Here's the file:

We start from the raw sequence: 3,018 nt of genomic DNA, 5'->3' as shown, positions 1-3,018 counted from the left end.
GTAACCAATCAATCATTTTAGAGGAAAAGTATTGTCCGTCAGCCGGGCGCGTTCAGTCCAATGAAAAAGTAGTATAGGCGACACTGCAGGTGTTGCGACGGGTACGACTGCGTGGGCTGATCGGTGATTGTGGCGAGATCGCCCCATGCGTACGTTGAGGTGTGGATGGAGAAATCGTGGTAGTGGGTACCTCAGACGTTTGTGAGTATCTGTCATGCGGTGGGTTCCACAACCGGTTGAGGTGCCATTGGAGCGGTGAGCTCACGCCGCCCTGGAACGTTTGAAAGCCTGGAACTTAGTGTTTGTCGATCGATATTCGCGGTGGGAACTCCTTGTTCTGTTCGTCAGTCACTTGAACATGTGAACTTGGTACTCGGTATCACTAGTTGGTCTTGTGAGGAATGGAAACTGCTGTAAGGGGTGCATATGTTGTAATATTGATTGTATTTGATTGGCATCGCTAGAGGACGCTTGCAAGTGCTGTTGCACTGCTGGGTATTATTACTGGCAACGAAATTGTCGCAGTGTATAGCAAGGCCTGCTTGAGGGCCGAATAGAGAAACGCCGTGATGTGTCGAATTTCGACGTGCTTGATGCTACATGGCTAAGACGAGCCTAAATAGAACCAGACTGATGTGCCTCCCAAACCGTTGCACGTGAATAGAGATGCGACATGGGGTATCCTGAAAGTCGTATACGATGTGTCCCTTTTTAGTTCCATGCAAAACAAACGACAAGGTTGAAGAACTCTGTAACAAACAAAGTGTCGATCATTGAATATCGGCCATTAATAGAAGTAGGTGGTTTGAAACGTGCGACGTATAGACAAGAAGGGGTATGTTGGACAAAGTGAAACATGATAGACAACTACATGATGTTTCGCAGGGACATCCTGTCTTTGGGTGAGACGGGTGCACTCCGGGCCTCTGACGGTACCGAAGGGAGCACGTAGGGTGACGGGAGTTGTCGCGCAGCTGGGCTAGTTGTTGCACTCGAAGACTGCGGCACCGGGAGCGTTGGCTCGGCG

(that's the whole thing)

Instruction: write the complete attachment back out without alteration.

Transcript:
We start from the raw sequence: 3,018 nt of genomic DNA, 5'->3' as shown, positions 1-3,018 counted from the left end.
GTAACCAATCAATCATTTTAGAGGAAAAGTATTGTCCGTCAGCCGGGCGCGTTCAGTCCAATGAAAAAGTAGTATAGGCGACACTGCAGGTGTTGCGACGGGTACGACTGCGTGGGCTGATCGGTGATTGTGGCGAGATCGCCCCATGCGTACGTTGAGGTGTGGATGGAGAAATCGTGGTAGTGGGTACCTCAGACGTTTGTGAGTATCTGTCATGCGGTGGGTTCCACAACCGGTTGAGGTGCCATTGGAGCGGTGAGCTCACGCCGCCCTGGAACGTTTGAAAGCCTGGAACTTAGTGTTTGTCGATCGATATTCGCGGTGGGAACTCCTTGTTCTGTTCGTCAGTCACTTGAACATGTGAACTTGGTACTCGGTATCACTAGTTGGTCTTGTGAGGAATGGAAACTGCTGTAAGGGGTGCATATGTTGTAATATTGATTGTATTTGATTGGCATCGCTAGAGGACGCTTGCAAGTGCTGTTGCACTGCTGGGTATTATTACTGGCAACGAAATTGTCGCAGTGTATAGCAAGGCCTGCTTGAGGGCCGAATAGAGAAACGCCGTGATGTGTCGAATTTCGACGTGCTTGATGCTACATGGCTAAGACGAGCCTAAATAGAACCAGACTGATGTGCCTCCCAAACCGTTGCACGTGAATAGAGATGCGACATGGGGTATCCTGAAAGTCGTATACGATGTGTCCCTTTTTAGTTCCATGCAAAACAAACGACAAGGTTGAAGAACTCTGTAACAAACAAAGTGTCGATCATTGAATATCGGCCATTAATAGAAGTAGGTGGTTTGAAACGTGCGACGTATAGACAAGAAGGGGTATGTTGGACAAAGTGAAACATGATAGACAACTACATGATGTTTCGCAGGGACATCCTGTCTTTGGGTGAGACGGGTGCACTCCGGGCCTCTGACGGTACCGAAGGGAGCACGTAGGGTGACGGGAGTTGTCGCGCAGCTGGGCTAGTTGTTGCACTCGAAGACTGCGGCACCGGGAGCGTTGGCTCGGCG